ROCKTAIL BEACH CAMP LATEST NEWS
As is usual at this time of year, February was a very good month in terms of weather. A few days with rain and light wind helped cool things down and were nothing to complain about – instead being rather refreshing especially on the hot days. The average maximum temperature was between 32° C and 35° C, while the minimum average was between 25° C and 27° C. …
Although we are near the end of the official ‘turtle season’ and past the peak for both nesting and hatchlings, we had a few exciting sightings during February. Two of these were of large leatherback turtles – a spectacular ocean behemoth. Adult loggerhead turtles, usually the more common of the two nesting species, were not seen at all this month.
Perhaps the most exciting sightings were of turtle hatchlings though. Towards the end of the month, leatherback hatchlings were seen emerging from their nests and making their way down to the ocean. A couple of days later, about 60 leatherback and 100 loggerhead hatchlings were found – really thrilling our guests. The following day, we found only one leatherback hatchling, although we did see tracks of other hatchlings.
The coastal forest and grassland harbours quite a few secretive mammal species, some of which are restricted to this kind of habitat type. Vervet monkey and thick-tailed bushbabies were seen on most days, as were the diminutive and handsome red duiker, while outings to Lake Sibaya and other freshwater sources usually produced hippo sightings. Tracks and signs of some more secretive species such as bushpig and genet were also seen this month.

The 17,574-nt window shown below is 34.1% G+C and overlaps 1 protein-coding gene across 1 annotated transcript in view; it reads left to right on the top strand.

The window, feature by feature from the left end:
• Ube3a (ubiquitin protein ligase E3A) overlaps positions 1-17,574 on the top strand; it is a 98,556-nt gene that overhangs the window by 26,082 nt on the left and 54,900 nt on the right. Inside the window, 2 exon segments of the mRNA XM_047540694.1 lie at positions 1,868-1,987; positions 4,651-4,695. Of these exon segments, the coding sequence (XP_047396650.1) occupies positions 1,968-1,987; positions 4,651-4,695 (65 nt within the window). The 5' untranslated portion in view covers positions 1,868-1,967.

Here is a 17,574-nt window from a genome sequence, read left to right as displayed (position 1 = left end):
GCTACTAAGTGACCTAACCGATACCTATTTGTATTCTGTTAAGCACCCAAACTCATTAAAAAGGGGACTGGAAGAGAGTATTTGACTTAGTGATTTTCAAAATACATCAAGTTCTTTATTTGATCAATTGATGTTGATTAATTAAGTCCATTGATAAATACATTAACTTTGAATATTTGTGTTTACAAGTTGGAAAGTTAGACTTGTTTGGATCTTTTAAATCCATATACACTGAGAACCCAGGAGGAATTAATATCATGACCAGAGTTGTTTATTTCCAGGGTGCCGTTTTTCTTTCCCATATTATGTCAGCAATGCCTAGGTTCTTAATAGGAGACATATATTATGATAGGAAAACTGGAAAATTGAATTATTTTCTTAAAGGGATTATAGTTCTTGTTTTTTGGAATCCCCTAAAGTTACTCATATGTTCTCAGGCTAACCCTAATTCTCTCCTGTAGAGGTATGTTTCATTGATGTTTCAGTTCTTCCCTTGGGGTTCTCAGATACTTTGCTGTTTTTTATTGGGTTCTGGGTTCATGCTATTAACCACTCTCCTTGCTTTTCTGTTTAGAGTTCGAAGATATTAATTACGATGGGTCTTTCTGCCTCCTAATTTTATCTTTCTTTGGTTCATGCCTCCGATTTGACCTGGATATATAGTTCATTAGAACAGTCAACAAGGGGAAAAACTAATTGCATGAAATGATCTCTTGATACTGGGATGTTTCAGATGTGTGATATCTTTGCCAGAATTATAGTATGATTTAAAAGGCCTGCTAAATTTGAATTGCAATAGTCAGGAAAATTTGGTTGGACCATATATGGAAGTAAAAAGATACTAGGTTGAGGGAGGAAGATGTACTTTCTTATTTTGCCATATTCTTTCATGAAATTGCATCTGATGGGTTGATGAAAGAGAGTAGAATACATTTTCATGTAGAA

A very large forest cobra which was around 1.5 metres long was seen around the kitchen area, but it lived up to its name and quickly slithered off into the undergrowth of the forest once we had seen it.
The dawn chorus at Rocktail is unbelievable! When you wake up in the morning all you hear are numerous birds calling. Livingstone turaco, yellow-rumped tinkerbird, sombre greenbul and yellow-bellied greenbul are the most common and dominant calls in the forest. Guided forest walks have also been very fruitful on the birding front, but patience is required as the forest species stick to the dense forest canopy and can be difficult to spot.
One of the exciting sightings this month was that of a rosy-throated longclaw (formerly known as pink-throated longclaw) in the grasslands near Lake Sibaya. All three South African longclaw species can be seen here! Saddle-billed stork, ruddy turnstone, curlew sandpiper and purple heron were among the more than 120 species also sighted this month.